“I’m hoping there will be some changes,” said Estella Williams, president of the Fort Worth Tarrant County branch of the NAACP. “We know there have been lots of shootings in recent weeks, and we need information.”
Following the presentation, Mayor Betsy Price called the shooting a tragedy and “a no win situation.”
She wouldn’t speculate whether the video showed officers acted appropriately, but said its release within four days of the incident was a sign of improved transparency.
Councilwoman Gyna Bivens, who represents the area near the Stop Six neighborhood where Slaton was shot, said the video should begin to answer questions about the shooting, but more information was still needed. She said she was concerned other video may be too graphic.
The Fort Worth Police Department held the media briefing about the shooting Thursday morning at the Bob Bolen Safety Complex auditorium.
Police have previously reported that officers were called out to a disturbance involving Slaton, a suspect in an aggravated assault in Tyler, in the 4500 block of Jennifer Court about 4 p.m. Sunday.
June 9 was the fourth time officers had been called to that address to look for Slaton, who was considered armed and dangerous, Kraus said at Thursday’s press conference.
On Sunday afternoon, Slaton fled before officers arrived, but officers soon saw him in a car with two other people. Raya Arzu, the mother of Slaton’s 4-month-old son, was driving and remained with the car when police stopped it on East Berry Street.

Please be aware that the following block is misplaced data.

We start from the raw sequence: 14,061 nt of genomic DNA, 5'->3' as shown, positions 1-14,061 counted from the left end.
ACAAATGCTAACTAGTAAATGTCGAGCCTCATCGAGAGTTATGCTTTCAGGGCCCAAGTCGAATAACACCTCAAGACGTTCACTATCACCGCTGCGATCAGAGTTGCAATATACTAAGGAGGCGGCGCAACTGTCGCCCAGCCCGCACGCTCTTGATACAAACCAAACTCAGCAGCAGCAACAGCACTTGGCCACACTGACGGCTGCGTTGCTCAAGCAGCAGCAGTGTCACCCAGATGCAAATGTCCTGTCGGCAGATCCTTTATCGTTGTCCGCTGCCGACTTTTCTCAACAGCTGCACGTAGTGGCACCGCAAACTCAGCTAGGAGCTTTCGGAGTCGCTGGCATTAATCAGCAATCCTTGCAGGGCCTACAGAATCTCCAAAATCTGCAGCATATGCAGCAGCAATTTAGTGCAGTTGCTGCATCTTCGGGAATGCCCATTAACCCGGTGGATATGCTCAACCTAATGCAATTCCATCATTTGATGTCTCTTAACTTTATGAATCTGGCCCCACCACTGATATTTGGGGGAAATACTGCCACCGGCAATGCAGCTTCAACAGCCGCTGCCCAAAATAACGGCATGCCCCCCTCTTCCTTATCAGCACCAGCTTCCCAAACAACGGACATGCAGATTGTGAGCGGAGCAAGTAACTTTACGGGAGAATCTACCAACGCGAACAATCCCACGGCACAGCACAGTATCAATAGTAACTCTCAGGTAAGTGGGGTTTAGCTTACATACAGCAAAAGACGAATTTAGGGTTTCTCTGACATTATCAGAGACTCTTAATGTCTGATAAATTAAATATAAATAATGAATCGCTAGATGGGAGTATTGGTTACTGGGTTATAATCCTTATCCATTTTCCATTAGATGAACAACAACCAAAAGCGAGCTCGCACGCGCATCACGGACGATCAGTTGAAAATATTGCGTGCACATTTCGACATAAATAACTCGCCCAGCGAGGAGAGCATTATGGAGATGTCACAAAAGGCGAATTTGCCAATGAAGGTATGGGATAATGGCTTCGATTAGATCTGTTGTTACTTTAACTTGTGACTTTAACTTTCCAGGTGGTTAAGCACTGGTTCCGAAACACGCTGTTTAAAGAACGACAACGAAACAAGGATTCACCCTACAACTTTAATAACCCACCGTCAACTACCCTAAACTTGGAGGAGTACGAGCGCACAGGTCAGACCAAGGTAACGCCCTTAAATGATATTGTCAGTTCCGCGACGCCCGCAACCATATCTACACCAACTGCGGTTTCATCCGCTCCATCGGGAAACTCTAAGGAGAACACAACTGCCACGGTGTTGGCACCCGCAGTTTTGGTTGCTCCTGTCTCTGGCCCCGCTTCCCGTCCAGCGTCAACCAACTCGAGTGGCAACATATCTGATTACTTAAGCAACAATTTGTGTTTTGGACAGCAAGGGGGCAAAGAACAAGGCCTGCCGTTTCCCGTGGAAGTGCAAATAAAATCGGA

Slaton and 17-year-old Jevon Monroe ran from the vehicle as officers approached, police said.
Officers saw Slaton holding a handgun while they chased him, and they quickly lost sight of him, police said. The police chief noted officers did not fire at Slaton as they chased him even though they were just a few feet from him at times, according to the video.
While searching the area for both suspects, police in a helicopter saw Monroe hiding under the truck in the back yard of a house near 5200 E. Berry St. Officers approached Monroe and were able to take him into custody without incident, police said.
The video showed an object in Slaton’s hand as he ran. Police say that was the gun found with him in the truck. Officers who arrested Monroe asked him where Slaton was and where the gun was, according to body camera video.
Officers continued to search for Slaton and soon found him inside the truck that was parked in the back yard, police said.
Officers gave “numerous verbal commands” to Slaton and he did not comply, police said. As officers tried to break the glass of the truck to get a better view of the him, Slaton “made an overt action placing the officers in fear for their lives,” police said in a statement Monday. “Three officers responded to this threat with deadly force,” the statement said.
The three officers who fired their weapons are assigned to the Special Response Team and have been employed by the department for five, seven and 10 years. All three were placed on administrative leave while Major Case Unit and the Internal Affairs Unit investigate the shooting, as is standard practice. Their findings will be forwarded to the Tarrant County District Attorney’s Office for grand jury review.
Monroe was arrested and is charged with evading arrest. He also was wanted on a burglary warrant in Louisiana, police said. Arzu was not charged.